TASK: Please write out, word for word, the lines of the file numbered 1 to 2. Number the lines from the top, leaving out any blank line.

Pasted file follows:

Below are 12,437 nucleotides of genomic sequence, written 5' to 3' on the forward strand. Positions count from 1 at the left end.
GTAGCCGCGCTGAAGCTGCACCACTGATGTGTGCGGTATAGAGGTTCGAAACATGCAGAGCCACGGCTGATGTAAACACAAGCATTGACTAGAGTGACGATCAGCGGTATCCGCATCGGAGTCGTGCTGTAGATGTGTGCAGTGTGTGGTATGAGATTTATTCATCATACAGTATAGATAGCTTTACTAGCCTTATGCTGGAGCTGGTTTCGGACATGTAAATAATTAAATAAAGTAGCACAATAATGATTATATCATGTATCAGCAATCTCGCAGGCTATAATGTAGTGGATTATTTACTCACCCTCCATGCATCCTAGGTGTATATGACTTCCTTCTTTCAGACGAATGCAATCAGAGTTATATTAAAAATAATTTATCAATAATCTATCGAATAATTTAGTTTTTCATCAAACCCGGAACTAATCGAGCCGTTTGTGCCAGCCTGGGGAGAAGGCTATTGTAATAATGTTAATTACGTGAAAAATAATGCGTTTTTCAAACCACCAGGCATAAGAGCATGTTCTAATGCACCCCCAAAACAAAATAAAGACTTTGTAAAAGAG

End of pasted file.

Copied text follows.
Below are 12,437 nucleotides of genomic sequence, written 5' to 3' on the forward strand. Positions count from 1 at the left end.
GTAGCCGCGCTGAAGCTGCACCACTGATGTGTGCGGTATAGAGGTTCGAAACATGCAGAGCCACGGCTGATGTAAACACAAGCATTGACTAGAGTGACGATCAGCGGTATCCGCATCGGAGTCGTGCTGTAGATGTGTGCAGTGTGTGGTATGAGATTTATTCATCATACAGTATAGATAGCTTTACTAGCCTTATGCTGGAGCTGGTTTCGGACATGTAAATAATTAAATAAAGTAGCACAATAATGATTATATCATGTATCAGCAATCTCGCAGGCTATAATGTAGTGGATTATTTACTCACCCTCCATGCATCCTAGGTGTATATGACTTCCTTCTTTCAGACGAATGCAATCAGAGTTATATTAAAAATAATTTATCAATAATCTATCGAATAATTTAGTTTTTCATCAAACCCGGAACTAATCGAGCCGTTTGTGCCAGCCTGGGGAGAAGGCTATTGTAATAATGTTAATTACGTGAAAAATAATGCGTTTTTCAAACCACCAGGCATAAGAGCATGTTCTAATGCACCCCCAAAACAAAATAAAGACTTTGTAAAAGAG